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As I reflect on my trip to Ladakh, we were so very lucky. We had numerous adventures which tourists can only dream about – attending a Buddha and a King in His Holiness Chetsang Rinpoche, crashing a traditional Ladakhi wedding, attending a shaman / oracle and seeing her in action, as well as having tea with numerous Tulkus (recognized reincarnated Lamas). It might be difficult to replicate this pilgrimage in this lifetime. And of course there was the camel riding and other “touristy treats.” Wow! Needless to say, I’m glad I went.
So, in this post, there is a little Buddhist city known as Chemray Gompa. As we drove by it on the way to Tak Thog monastery further up the valley, I had an inkling I had been there before. It literally looks like a town on top of its hill – all the building in the traditional colors of monasteries – hence the Buddhist City designation. It is (another) Drukpa Kagyu monastery – as the majority of the monasteries we visited were of that sect. But it’s splendor is not easily passed over.
We ate lunch below the monastery and we got to see several Ladakhi families – including precious toddlers running around, exploring the stream and the irrigation canals. Afterward, we drove up the winding road to the monastery.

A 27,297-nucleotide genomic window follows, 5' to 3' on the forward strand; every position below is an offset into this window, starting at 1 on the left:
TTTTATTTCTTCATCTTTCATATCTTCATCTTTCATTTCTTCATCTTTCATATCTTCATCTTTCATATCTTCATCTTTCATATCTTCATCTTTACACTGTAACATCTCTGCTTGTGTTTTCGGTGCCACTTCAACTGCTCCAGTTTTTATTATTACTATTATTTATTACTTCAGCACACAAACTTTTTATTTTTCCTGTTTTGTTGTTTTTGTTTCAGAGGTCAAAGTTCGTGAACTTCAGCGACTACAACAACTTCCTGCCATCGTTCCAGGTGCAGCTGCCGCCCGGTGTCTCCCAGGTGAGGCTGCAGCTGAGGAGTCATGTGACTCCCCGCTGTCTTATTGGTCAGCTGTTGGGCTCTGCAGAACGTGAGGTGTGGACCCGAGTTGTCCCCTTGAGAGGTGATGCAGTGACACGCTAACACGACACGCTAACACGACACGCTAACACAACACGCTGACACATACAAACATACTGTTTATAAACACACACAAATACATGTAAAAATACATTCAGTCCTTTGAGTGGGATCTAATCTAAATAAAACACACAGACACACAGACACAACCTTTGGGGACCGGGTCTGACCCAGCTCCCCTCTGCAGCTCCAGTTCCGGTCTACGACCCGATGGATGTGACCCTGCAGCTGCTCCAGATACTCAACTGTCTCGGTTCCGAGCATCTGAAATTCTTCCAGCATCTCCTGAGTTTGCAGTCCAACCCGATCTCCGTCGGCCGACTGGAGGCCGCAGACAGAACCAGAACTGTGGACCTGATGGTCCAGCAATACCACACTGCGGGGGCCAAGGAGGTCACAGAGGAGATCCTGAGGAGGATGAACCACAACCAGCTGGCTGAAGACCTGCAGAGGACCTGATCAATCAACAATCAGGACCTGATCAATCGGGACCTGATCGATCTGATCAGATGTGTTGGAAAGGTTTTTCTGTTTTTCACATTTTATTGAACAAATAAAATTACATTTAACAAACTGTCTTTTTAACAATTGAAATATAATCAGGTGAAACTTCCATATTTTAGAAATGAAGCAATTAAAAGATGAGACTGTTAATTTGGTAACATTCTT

There were some local villagers at the monastery when we arrived, and seeing an ancient looking Ladakhi, her eyes deep and present, full of wisdom and chanting the Mani Mantra was precious. She may have been in her 50s or 60s, as, due to malnutrition and the harsh environment, Ladakhis tend to age quickly. In the states, her appearance might indicate 80 to 90 winters.
There were gorgeous murals (including these impermanence-inspiring dancing skeletons), very fresh and crisp – as if they had just been painted the day before. And at the very top of the monastery was the Guru Lhakang – the Guru Rinpoche shrine, and the paintings in there continued up the 20 ft walls and then across the ceilings. Incredible! This is where we saw the “I <heart> Drukpa” bumpersticker with His Holiness the Drukpa Kyabgon’s picture.
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